For the rest, the strongest performances occur in the least prominent roles. Natasha Moore is a bikini-clad delight as the air-headed Brooke; Lucy Thackeray shines as the put-upon ASM, Poppy; and as Selsdon, the perpetual drunk, Stuart Organ is pitch perfect. All three are round pegs in round holes.

For the central roles we move on to pegs of a different shape. The careworn, lothario director is given a bruising interpretation by Shaun Hennessy that contradicts his character’s lofty pretensions. As the male lead in the play within a play, Rowan Talbot lacks the necessary twitchiness and opts instead for an angrily-actorly persona that’s at odds with his barely coherent outbursts. Kim Ismay misses the broken dignity of Dotty Otley, a once-cultured actress who has been reduced to playing chars and lollipop ladies, and the strong-voiced Simon Jessop is insufficiently vulnerable as the hyper-sensitive fall guy. Georgina Field, in her paired roles, oversells the comedy and leaves it for dead.

The audience applauded enthusiastically at the end, and you may be more swayed by their response than by mine. Certainly, anyone who has never seen Noises Off will find plenty to enjoy here, for the play survives more or less intact. But it could have been so much better.

Photos: Nobby Clark

Noises Off runs at the Queen’s Theatre, Hornchurch until Saturday 9th May

Hang On - Lyric Hammersmith

Hang On
Created by Theatre-Rites and Ockham’s Razor
Director Sue Buckmaster
Reviewer: Honour Bayes

A family show that actually pleases parents, children and cosmopolitan ‘friends’ alike? Surely this doesn’t exist without the Disney seal of approval. But if you want to take all your extended family along to one show this year, take them to see Hang On at the Lyric Hammersmith. Tumbling along through a delicately balanced mobile of Charlie Chaplin charm and virtuoso circus play, this piece will lift one and all above the mundane into a world of infinite and childlike possibility where everything that can be possible, is.

Theatre-Rites and Ockham’s Razor have come together to create a spine tingling and joyous show which feels a bit like a crazy mathematics lecture, a bit like a piece of contemporary dance and a bit like a circus performance with a dollop of intensely beautiful minimalistic art and music.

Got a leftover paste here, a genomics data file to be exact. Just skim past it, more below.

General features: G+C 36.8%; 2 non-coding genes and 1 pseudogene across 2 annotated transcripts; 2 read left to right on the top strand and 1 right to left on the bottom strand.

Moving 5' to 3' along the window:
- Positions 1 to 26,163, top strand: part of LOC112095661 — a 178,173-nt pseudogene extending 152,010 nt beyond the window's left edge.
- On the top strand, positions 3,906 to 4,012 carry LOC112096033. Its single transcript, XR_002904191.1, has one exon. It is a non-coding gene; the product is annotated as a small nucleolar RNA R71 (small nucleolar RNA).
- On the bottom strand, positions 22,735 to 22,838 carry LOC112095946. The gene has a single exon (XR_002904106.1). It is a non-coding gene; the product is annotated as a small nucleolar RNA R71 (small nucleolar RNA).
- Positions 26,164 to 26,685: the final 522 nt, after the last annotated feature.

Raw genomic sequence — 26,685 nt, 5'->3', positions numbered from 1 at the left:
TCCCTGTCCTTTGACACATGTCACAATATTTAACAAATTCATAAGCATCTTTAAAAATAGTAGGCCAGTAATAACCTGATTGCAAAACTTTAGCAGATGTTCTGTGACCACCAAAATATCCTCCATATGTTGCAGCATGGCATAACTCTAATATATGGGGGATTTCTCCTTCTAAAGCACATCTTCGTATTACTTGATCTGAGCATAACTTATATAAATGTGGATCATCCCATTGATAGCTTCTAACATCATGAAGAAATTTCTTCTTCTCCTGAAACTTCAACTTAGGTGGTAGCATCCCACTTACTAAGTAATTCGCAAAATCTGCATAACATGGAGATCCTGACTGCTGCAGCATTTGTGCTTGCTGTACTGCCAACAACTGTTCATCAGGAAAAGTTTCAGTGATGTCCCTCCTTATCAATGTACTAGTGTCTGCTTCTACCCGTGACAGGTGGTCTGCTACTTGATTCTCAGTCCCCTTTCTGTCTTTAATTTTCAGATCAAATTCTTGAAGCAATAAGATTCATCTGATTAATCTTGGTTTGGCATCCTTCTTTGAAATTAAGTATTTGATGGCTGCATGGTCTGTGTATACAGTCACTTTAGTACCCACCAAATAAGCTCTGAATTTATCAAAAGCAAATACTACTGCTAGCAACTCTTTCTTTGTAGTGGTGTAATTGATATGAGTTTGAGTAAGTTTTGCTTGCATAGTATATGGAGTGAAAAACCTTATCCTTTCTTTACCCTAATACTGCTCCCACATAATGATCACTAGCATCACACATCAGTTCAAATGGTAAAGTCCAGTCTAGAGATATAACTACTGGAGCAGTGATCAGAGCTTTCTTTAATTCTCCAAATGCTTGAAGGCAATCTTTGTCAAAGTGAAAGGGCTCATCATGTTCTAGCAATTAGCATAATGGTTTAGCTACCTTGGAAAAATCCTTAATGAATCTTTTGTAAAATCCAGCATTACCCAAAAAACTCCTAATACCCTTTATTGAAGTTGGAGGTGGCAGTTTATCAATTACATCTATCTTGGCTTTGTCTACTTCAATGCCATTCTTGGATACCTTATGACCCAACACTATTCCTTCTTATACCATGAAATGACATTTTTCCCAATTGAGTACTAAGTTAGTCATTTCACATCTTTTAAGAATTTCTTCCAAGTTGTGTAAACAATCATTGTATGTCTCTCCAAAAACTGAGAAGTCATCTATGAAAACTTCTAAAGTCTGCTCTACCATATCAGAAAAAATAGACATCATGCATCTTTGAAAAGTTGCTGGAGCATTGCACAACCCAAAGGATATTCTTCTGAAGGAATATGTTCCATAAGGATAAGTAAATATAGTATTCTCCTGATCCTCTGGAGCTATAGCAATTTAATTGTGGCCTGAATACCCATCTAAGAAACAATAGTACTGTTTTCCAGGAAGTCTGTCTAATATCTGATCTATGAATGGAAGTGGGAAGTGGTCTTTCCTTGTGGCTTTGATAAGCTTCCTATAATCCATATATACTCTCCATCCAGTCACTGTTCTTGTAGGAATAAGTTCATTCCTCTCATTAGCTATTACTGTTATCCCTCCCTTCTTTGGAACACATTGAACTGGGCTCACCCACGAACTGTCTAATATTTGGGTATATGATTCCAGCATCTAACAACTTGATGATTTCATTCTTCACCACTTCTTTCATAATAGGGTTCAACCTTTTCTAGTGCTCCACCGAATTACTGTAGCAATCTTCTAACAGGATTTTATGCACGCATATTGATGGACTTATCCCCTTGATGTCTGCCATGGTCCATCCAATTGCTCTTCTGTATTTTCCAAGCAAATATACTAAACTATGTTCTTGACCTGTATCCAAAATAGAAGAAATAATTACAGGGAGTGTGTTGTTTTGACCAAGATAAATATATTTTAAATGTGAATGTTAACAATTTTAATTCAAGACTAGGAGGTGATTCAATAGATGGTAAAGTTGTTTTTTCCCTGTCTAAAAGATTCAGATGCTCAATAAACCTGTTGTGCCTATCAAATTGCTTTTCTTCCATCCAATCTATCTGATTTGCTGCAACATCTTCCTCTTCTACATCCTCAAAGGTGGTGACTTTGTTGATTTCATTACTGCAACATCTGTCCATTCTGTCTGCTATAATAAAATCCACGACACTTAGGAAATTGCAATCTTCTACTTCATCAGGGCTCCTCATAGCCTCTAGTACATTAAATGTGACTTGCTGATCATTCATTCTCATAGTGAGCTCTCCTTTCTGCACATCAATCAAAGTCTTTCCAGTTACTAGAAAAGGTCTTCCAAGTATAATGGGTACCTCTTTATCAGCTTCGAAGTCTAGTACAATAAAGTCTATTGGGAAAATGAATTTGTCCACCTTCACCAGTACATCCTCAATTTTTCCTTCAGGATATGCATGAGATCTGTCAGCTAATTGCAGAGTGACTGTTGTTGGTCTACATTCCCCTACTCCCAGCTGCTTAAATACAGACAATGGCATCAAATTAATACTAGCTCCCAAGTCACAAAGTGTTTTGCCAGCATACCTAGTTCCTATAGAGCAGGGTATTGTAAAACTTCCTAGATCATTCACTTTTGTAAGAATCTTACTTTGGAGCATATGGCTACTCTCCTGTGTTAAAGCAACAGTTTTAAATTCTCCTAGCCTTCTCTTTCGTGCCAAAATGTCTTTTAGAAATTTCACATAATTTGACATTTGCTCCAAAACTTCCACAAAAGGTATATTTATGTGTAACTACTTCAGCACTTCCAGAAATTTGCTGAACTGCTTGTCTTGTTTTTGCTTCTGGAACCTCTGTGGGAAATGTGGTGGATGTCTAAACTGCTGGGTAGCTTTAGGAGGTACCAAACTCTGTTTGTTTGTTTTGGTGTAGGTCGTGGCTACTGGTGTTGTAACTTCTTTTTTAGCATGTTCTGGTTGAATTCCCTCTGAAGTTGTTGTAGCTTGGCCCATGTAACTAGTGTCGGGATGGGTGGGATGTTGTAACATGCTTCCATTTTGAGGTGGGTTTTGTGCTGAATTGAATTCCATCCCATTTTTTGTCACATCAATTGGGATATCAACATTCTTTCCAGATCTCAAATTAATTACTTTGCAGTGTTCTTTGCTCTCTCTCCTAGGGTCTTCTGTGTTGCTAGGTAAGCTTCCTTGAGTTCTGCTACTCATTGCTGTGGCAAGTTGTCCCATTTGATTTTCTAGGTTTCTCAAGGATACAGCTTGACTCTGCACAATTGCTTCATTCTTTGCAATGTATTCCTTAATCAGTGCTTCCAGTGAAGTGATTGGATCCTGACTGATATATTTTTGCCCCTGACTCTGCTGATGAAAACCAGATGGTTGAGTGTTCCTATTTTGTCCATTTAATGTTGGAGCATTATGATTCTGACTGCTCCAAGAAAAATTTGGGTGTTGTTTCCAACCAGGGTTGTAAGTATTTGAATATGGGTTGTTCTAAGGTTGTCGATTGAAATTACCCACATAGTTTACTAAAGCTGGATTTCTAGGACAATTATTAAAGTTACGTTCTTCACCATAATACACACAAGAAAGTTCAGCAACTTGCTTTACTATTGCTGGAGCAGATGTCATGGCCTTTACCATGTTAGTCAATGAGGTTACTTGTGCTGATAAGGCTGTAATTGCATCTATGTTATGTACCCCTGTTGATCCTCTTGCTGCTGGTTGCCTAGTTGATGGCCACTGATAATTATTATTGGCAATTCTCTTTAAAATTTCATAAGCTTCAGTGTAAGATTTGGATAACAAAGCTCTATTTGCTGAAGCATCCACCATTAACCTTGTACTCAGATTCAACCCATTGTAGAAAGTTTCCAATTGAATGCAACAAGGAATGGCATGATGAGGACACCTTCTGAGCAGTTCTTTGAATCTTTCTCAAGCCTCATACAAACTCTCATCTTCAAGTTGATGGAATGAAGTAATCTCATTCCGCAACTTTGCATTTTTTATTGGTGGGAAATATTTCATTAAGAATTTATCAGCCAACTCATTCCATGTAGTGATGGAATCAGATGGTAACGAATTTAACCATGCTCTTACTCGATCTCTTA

Eric MacLennan, Stefano Di Renzo, Alex Harvey, Tina Koch, Nao Masuda and Charlotte Mooney enter the stage with a spring in their step and proceed to turn small metal hangers into, massive spinning mobiles and tiny, and not so tiny, red orbs into xylophones and drums. Fully realising Theatre-Rites’ interest in object-lead work, each item used has its potential magic revealed and exploded to the delight of this very vocal and immediate audience. Hang On is performed not only to a score of delicate tubular music and pounding drum beats, but also to the tinkling of children’s giggles and the gasps of adult appreciation.

The cast all bring their own special something to the stage. With his feet firmly on the floor Eric’s cautiousness creates a well meaning, though initially overbearing, adult figure for the others to react against, albeit very kindly, with the sort of lively mischievousness that permeates all young people’s daydreams (and even some older ones too). Stefano has a thing for Tina and Nao leaps around them forming a world of sound to support their daring with a grace and agility which is stunning. Alex and Charlotte bring breathtaking strength and a kind elder-s---ibling feel to the proceedings. But amongst all this charming silliness it is clear that Eric is the solid, if a little worried, centre of the piece; each relationship perfectly balancing around his grounded presence to create a graceful mobile of musicians, aerialists, clowns and objects.

This elegant balance and fluid sense of peace, so apparent within all aspects of this production is what sets Hang On apart from other ‘circus’ shows. This essence of total calm and aesthetic beauty, inspired by Alexander Calder’s mobiles, is at times almost spiritual to watch and from the first moment that Alex, Tina and Charlotte (Ockham’s Razor) flip themselves up onto an aerial frame this piece begins to really fly. The gently comic relationships and intense pigmentation of the colours bouncing off the back wall, the nimble playing of Nao’s skillful and passionate percussion and the hanging stillness and incredible team work of the aerialists in Ockham’s Razor combines to create something of an absolute aesthetic beauty which speaks to everyone and lifts the spirits as though you were up there yourself. This is a transporting work, of which Calder himself would be proud, and a must see for anyone who still believes that even in the most normal objects there is the potential for silly fabulous splendor.

Hang on Runs at the Lyric, Hammersmith untill 25 April

Panic - Barbican Theatre

Panic by Improbable Theatre
Directors: Julian Crouch and Phil Eddolls

Reviewer: Honour Bayes

Panic should be a show which works brilliantly, but instead it gets caught like a fawn in the headlights and what is left is a blinking and uncertain affair.